Scientists are anxiously watching the skies to see if the Chesapeake’s largest native waterfowl will return on its own this winter — two centuries after it was wiped out here.
Since 1997, biologists have been teaching migration routes to trumpeter swans by training them to fly behind an ultralight aircraft — a technique used successfully with Canada geese and sandhill cranes, and popularized in the movie, “Fly Away Home.”
After a successful experimental migration from Virginia to the Eastern shore in 1997, biologists last year tried to teach the birds to migrate from what is hoped will be their permanent summer home in Genessee County, NY, to wintering grounds on the Delmarva Peninsula. This year, they hope to see the flock of 11 birds make that trip without help. “When the freeze sets in, we believe this flock of healthy trumpeter swans will move south,” said Donielle Rininger, the lead biologist for Environmental Studies at Airlie, a nonprofit research organization which is in charge of the project.
Last fall’s southward migration encountered problems with the ultralight — the swans were faster than the plane making it difficult for the ultralight to maintain the “lead position” during the long flights.
So the biologists abandoned that technique and used a truck to move the swans about 40 miles a day. Each day, the ultralight would lead the birds into the sky on shorter flights so they could learn the local topography in the hope they would be able to repeat the route.
Previous experiments had shown that sandhill cranes could be taught migration routes by following trucks. But in experiments where geese were trucked and shown only part of the route, it did not lead to future migrations. Biologists won’t know whether the combination of trucking and ultralights works until this fall.
“If they make it back to the Bay, as I believe they will, it will be a tremendous breakthrough and will simplify this complex technique,” said William Sladen, director of Environmental Studies.
This spring, they birds gave mixed signals when it was time to fly north from their winter home at the Wildfowl Trust of North America near Grasonville, MD. Although they showed premigratory behaviors, the birds did not leave their Eastern Shore wintering grounds. So they were trucked to New York, where they spent the summer and fall.
Now, Rininger said, it’s a matter of waiting to see if they will make the return flight to the Bay. Exactly when that takes place depends on when the lakes and water holes in New York begin to freeze. “Trumpeters tend not to leave until they get frozen in and really have no choice but to go,” he said. “If they stay there until Christmas, I won’t be worried.”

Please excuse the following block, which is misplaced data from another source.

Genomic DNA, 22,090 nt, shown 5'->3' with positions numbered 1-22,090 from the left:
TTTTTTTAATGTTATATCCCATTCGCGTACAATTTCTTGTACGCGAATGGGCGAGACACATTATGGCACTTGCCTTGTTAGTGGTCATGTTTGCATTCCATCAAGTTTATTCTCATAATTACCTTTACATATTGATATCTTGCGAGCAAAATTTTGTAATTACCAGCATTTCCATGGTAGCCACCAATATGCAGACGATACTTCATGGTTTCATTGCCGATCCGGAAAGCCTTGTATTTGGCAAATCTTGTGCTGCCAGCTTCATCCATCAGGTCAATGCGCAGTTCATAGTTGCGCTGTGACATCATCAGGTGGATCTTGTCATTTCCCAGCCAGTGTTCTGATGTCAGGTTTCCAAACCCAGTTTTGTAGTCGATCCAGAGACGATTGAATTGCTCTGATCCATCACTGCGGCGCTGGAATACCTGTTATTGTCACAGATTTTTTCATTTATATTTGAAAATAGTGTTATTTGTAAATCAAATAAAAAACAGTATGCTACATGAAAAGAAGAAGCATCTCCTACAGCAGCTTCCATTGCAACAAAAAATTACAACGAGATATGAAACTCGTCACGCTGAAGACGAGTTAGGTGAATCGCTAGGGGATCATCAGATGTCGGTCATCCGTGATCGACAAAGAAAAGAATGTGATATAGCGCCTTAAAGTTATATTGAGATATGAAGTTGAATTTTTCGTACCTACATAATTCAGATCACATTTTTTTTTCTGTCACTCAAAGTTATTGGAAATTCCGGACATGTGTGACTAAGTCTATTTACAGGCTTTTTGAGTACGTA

Rininger said she would consider the experiment a success even if the birds only migrate part way back — as long as they migrate and find suitable open-water habitat. “I’m hoping they will make some movements,” she said.
Teaching the swans to migrate is the toughest part of trying to bring back a bird that was eliminated from the region more than two centuries ago. With large waterfowl, migration is usually taught by parents, but the birds raised here have no knowledge of historic migration routes, so humans have to act as surrogates.
If the swans don’t move this year, scientists will modify their techniques further in their attempt to teach the birds to migrate. If the birds prove to be non-migratory, they will be removed from the wild.
Birds migrate to take advantage of favorable climate and habitat conditions in different places at different times. If they stay in the same place all year and become “resident” birds, they can deplete local food sources or become nuisance species, as has happened with some Canada geese.
The winter and summer sites chosen for the swans are those thought to have been used by trumpeters before hunters wiped the birds out in this region more than 200 years ago, largely for their feathers and meat.
Once, nearly 100,000 trumpeters are thought to have wintered in the Bay region. Today, only about 19,000 of the birds remain in the continent, mainly in Alaska and the Pacific Northwest.
Historically, trumpeters were the largest waterfowl around the Bay. They can weigh up to 30 pounds, have an 8-foot wingspan, and can stand 4–5 feet tall. The have a long, convoluted trachea that produces their resonant trumpeting call.
Project scientists need the public’s help in tracking swans during migration. Anyone seeing them is asked to call a toll-free hotline, at 1-888-264-4728. All the swans are banded with U.S. Fish & Wildlife metal leg bands along with yellow plastic neck and leg bands with a unique code. If possible, callers should try to report the number, which can be read from a distance of about 15 feet, or with binoculars.